International Ministries

Another Generation of Mission in Japan

February 20, 2007 Journal
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We often rightly exclaim that God's mission happens "to, from and among all the world's peoples."  In Japan, for instance, American Baptists work with the Japan Baptist Union, a group with a 130 year history in ministry.  In 1884, a Baptist theological seminary was opened in Yokohama, a major port just south of Tokyo.  Over the course of the last 120 years, what began as that one-room seminary has grown into Kanto Gakuin---an educational organization which serves over 15,000 students annually.

Recently, Christian leaders at Kanto Gakuin have been encouraging students and faculty to put the school's Christian convictions to work through volunteerism and service-learning.  In the late 1990s, Kanto Gakuin Mutsuura Elementary Kanto Gakuin MutsuuraSchool partnered with Japan Baptist Union and American Baptist missionaries serving in Northern Thailand, as well as local village leaders, to begin a number of development projects among the Karen people living in the remote "Golden Triangle."  Many of the villages in this area can only be accessed by road four months out of the year.  Most of the villages are without potable water, adequate sewage systems, and electrical power.  Most disturbing is the fact that most of the Karen-speaking children in these villages don't have access to the Thai formal education system.  This means that they often don't learn Thai, and can't become income-earning members of Thai society.

Recognizing this need, the students and faculty of Kanto Gakuin Mutsuura Elementary School, in consultation with their Thai partners, collected enough money in 2003 to build a dormitory to house Karen children at a base camp, where they could study in Thai for part of the year.  This dorm is currently over capacity, serving more than 150 Karen children.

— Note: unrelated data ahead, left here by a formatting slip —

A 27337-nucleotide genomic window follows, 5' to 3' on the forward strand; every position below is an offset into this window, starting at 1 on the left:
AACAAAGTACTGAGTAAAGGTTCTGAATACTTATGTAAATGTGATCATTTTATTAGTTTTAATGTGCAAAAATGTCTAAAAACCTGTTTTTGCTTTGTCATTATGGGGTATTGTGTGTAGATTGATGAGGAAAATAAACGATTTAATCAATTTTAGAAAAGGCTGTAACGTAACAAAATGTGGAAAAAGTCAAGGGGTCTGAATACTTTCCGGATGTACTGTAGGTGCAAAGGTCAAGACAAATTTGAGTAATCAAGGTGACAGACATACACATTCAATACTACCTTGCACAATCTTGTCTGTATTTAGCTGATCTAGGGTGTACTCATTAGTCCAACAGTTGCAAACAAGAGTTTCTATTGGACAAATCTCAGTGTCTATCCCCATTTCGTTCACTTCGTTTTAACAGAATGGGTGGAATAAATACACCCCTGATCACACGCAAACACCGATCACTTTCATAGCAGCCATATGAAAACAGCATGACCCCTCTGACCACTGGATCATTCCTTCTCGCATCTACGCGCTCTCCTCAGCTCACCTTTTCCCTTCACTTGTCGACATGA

Kanto Gakuin University is also participating.  Under the leadership of Rev. Dr. Makito Morishima, university students have been going to the Akha villages in another area of Thailand to volunteer their time and engage in service-learning every year since 2004.  A church has been built in one village at the request of village leaders and a water purification system is currently in the process of being installed.  This winter, Kanto Gakuin dedicated a new building at the base camp—the Kanto Gakuin Service Learning Center.  This center will serve as an accessible station for students traveling up into more remote villages for development projects in years to come.

The pain of war lasts longer than we sometimes realize.  In Southeast Asia, there is still a considerable feeling of resentment toward Japanese due to the Japanese occupation during World War II.  In that context, it's truly a wonderful testament to God's healing grace to see Japanese Christians serving hand in hand with their brothers and sisters in Southeast Asia.  This is truly a sign to the nations of God's reconciling power.  Thanks be to God who honors all those who work patiently for the harvest!

Grace & Peace,

Dwight Davidson

Kanto Gakuin University

Yokohama, Japan